- This safe harbor will also promote economic certainty as PPP borrowers with more limited resources endeavor to retain and rehire employees. In addition, given the large volume of PPP loans, this approach will enable SBA to conserve its finite audit resources and focus its reviews on larger loans, where the compliance effort may yield higher returns.
Importantly, borrowers with loans greater than $2 million that do not satisfy this safe harbor may still have an adequate basis for making the required good-faith certification, based on their individual circumstances in light of the language of the certification and SBA guidance.
SBA has previously stated that all PPP loans in excess of $2 million, and other PPP loans as appropriate, will be subject to review by SBA for compliance with program requirements set forth in the PPP Interim Final Rules and in the Borrower Application Form.
If SBA determines in the course of its review that a borrower lacked an adequate basis for the required certification concerning the necessity of the loan request, SBA will seek repayment of the outstanding PPP loan balance and will inform the lender that the borrower is not eligible for loan forgiveness.
- If the borrower repays the loan after receiving notification from SBA, SBA will not pursue administrative enforcement or referrals to other agencies based on its determination with respect to the certification concerning necessity of the loan request.
- SBA’s determination concerning the certification regarding the necessity of the loan request will not affect SBA’s loan guarantee.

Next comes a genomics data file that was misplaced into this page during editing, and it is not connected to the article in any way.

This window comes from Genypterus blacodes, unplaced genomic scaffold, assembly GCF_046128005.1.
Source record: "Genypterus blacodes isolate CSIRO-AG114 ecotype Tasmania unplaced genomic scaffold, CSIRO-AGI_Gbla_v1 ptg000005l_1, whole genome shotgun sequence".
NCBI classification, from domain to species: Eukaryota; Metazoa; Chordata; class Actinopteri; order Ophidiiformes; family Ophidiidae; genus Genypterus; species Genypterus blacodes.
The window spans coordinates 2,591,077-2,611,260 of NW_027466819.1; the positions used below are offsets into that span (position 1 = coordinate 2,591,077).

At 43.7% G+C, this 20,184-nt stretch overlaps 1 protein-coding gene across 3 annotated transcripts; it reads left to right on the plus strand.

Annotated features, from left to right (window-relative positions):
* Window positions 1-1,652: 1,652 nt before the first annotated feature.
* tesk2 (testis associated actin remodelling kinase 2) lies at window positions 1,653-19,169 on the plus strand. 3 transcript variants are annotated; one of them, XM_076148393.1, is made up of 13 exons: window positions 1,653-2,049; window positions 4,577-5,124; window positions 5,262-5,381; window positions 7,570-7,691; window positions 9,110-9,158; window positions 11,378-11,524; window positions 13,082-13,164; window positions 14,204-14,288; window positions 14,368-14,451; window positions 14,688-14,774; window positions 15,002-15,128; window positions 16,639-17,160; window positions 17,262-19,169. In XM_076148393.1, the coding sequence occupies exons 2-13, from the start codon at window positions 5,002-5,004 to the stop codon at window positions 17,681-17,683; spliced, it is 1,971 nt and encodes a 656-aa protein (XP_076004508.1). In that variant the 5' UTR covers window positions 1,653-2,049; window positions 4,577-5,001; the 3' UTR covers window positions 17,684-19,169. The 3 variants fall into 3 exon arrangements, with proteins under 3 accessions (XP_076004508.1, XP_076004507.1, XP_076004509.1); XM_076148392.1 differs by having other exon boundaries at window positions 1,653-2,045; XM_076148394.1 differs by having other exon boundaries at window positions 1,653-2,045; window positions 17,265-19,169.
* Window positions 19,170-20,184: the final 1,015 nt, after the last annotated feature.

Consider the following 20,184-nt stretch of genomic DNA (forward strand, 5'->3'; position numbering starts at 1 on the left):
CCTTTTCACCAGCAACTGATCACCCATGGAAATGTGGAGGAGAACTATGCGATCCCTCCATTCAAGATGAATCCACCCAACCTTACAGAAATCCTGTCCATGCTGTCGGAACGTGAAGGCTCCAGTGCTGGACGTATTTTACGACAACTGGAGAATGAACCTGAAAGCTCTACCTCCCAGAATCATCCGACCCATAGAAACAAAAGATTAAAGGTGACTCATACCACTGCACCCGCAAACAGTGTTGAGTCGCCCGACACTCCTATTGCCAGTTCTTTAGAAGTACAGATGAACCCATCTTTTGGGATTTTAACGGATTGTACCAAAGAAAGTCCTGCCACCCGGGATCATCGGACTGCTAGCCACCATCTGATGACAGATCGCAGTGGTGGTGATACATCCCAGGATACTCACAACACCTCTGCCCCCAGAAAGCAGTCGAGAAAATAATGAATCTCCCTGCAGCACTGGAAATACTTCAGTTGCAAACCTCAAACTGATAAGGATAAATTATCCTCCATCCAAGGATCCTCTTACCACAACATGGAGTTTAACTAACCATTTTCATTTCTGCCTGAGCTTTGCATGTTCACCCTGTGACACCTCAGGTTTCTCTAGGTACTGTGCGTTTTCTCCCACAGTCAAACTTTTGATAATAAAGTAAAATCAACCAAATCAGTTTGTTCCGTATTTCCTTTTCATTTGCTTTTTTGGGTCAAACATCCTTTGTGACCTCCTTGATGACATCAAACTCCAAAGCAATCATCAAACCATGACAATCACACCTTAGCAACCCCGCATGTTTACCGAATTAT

For many of our clients this is important guidance. It should bring some comfort knowing that the SBA focus for compliance will be on loans more than $2,000,000. In addition, if a smaller loan is challenged you will have the opportunity to repay and remove yourself from exposure to penalties.
We are still waiting for additional SBA guidance on “loan forgiveness” and would expect that guidance to be forthcoming in the next week. We will provide an update as soon as the SBA provides the long-waited forgiveness guidance.
In addition, there is a “political wind” that may result in some changes to the current SBA and IRS guidance. This may include such items as:
- Extending the 8-week period in which PPP loan proceeds can be used
- Eliminating the 75% payroll cost requirement to allow companies to include a larger amount of non-payroll costs.
- Extending the rehire date past June 30th for purposes of determining the adjustment based on change in full-time equivalents during the 8-week measurement period.
- Allowing the deductibility of costs that were used for purposes of determining the PPP loan forgiveness.
We have no comfort in saying these changes will be made but clearly, the SBA PPP loan program has flaws and inequities that the SBA, Treasury & Congress are trying to mitigate to create fairness.
All we can say is stay tuned and hope this update helps!
Amy, Linda, Rod, and the AHS team: Angela, Bethe, Bob, Jonel, Juli, Katie, Mary, Eric, Eileen, Phil, Rick, Spencer, Tracey, Chantel, Angie, Bobbi, Janet, John, Dave & Dan